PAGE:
After AmeriCredit Corp. came to market with two deals almost back to back, Fitch Ratings last week downgraded the long-term Issuer Default Rating (IDR) of AmeriCredit Corp. (ACF) to 'B' from 'B+'. All ratings remain on Rating Watch Negative. Approximately $750 million of debt is affected by this action.
According to Fitch, the downgrade reflects the impact of reduced origination volume and profitability prospects on the auto firm's franchise value, and the potential that AmeriCredit could trip the net charge-off covenant on its master warehouse facility as the combined impact of a shrinking portfolio and seasonal credit deterioration could inflate the six-month average net loss rate above the 8.5% trigger.
Should a covenant be tripped, the warehouse lenders could provide covenant waivers in exchange for some combination of reduced capacity, enhanced collateral, and/or re-pricing, or they could declare an event of default. The rating agency believes an event of default would result in an accelerated repayment of borrowings outstanding on the warehouse and also could result in a cross default of other material indebtedness, which currently includes about $750 million of unsecured corporate debt, but could decline by as much as $109 million following the completion of the debt exchange with Fairholme Funds.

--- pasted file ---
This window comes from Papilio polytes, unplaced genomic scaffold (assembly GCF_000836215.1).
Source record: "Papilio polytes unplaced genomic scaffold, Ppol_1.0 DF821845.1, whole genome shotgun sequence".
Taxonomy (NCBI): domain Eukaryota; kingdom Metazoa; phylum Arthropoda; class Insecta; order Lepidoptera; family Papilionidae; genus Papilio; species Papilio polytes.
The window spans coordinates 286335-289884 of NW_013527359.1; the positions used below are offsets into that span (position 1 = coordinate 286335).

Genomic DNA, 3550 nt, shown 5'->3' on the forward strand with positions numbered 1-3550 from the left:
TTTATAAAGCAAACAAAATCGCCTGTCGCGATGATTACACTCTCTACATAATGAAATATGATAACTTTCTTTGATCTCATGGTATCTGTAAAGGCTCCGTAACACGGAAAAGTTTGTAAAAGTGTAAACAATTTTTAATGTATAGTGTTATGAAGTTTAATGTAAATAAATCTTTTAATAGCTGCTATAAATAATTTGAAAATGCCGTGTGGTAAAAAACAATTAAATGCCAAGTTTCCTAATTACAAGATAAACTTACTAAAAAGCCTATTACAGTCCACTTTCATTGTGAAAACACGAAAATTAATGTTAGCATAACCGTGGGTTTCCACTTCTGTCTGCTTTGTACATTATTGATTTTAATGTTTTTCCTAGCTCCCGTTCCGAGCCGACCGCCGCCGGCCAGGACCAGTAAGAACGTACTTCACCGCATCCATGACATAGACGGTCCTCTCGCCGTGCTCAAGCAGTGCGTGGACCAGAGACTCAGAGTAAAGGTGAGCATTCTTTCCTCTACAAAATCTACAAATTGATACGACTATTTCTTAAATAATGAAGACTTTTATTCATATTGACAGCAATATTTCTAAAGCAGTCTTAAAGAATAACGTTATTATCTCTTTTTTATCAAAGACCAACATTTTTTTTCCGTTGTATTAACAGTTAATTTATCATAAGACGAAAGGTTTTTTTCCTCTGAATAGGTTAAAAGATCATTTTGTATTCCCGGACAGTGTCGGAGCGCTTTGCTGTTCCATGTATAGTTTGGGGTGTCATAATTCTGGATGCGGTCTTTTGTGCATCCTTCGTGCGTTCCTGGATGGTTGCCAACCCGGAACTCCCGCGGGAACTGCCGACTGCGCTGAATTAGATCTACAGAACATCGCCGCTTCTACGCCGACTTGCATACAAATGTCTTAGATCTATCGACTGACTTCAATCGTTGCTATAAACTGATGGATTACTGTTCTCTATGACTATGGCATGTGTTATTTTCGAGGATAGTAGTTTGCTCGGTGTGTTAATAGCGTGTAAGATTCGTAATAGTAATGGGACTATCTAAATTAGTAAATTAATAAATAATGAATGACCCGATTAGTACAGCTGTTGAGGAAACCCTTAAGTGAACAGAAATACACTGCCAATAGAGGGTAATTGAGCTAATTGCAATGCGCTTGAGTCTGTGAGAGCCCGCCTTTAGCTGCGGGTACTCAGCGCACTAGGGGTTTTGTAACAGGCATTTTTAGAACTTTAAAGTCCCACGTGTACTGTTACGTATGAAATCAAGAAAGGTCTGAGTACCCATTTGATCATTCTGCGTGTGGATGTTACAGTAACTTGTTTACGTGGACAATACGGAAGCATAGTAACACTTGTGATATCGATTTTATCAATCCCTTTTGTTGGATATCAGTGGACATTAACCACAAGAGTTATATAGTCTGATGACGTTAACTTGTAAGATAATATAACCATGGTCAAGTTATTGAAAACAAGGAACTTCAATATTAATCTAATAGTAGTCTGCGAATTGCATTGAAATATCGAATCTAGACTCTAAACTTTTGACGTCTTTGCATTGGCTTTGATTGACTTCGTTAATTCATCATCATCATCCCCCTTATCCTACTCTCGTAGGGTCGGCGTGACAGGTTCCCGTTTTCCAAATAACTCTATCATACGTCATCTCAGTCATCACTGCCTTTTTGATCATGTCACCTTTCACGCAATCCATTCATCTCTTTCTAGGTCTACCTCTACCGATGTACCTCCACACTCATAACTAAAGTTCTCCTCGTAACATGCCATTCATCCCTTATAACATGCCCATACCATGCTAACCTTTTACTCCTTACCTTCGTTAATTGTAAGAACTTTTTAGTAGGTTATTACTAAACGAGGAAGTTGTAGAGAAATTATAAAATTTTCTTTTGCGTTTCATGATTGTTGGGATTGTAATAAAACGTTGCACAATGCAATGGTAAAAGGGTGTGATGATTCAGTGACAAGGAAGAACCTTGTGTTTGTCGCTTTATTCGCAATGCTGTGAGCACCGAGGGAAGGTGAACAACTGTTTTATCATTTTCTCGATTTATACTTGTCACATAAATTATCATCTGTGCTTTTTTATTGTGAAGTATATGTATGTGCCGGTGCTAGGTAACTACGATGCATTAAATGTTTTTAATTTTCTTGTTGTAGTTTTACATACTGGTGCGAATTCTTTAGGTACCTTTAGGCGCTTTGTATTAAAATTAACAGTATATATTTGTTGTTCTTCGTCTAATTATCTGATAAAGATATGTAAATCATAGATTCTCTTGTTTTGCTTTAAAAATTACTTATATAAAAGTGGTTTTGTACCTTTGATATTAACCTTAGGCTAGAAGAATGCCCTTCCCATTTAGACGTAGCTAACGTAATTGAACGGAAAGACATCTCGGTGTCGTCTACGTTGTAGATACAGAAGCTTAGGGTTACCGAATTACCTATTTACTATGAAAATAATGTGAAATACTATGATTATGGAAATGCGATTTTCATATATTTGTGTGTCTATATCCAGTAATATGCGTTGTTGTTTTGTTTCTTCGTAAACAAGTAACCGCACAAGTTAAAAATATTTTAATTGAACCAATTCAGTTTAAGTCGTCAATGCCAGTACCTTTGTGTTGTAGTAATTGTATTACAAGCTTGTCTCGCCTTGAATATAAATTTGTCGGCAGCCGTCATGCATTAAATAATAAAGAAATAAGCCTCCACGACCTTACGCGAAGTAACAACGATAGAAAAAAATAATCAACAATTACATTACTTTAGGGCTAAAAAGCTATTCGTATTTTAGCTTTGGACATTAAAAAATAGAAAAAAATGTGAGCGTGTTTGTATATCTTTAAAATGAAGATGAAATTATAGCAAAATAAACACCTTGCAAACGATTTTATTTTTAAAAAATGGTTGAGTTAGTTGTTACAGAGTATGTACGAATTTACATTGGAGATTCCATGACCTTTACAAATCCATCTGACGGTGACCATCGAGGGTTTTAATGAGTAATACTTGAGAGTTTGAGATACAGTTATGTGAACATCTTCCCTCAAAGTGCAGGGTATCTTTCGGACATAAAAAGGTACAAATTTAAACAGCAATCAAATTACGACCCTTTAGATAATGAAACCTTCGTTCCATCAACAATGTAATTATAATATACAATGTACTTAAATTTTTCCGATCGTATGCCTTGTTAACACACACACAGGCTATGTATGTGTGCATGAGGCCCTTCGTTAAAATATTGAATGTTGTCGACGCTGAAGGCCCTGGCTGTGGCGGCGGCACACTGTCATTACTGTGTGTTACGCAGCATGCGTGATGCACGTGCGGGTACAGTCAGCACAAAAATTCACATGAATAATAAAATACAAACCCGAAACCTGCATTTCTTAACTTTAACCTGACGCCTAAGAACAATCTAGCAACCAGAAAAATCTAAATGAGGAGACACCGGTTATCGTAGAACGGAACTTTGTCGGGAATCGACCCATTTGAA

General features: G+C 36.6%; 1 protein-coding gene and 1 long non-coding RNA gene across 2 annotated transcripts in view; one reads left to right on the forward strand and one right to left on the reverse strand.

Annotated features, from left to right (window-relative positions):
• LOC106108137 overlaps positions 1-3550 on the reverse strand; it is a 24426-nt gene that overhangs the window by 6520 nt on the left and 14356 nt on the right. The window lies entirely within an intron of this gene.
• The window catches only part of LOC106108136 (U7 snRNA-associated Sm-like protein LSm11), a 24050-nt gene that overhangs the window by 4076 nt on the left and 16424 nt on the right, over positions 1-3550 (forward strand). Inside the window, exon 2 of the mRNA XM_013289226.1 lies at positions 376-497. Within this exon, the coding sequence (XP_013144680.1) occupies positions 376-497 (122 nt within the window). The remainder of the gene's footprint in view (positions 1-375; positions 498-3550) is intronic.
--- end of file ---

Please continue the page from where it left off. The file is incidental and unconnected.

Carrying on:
Just before the Thanksgiving holiday, AmeriCredit completed a $500 million senior-subordinate securitization of subprime receivables, utlizing a senior subordinate structure.
For this transaction, short-term paper priced at 100 basis points over Libor. The triple-A rated A-2 and A-3 notes have a one-year average life and a two-and-a-half year average life, respectively, with pricing at 400 basis points over Libor for the A-2 class and 500 basis points over Libor on the A-3 class of notes, according to the ASR Scorecard database.
In October, AmeriCredit also priced another $500 million offering of automobile receivables-backed securities via AmeriCredit Automobile Receivables Trust.
The deal was lead by Deutsche Bank Securities, Wachovia Securities and Barclays Capital. This is the firm's first subprime senior/subordinate transaction since 2006. The deal used a senior/subordinate structure as opposed to a bond-insurance structure, as seen in the company's 2008-A-F deal. This is because of the recent apparent collapse of the bond insurance paradigm, Standard & Poor's said in a report about the deal.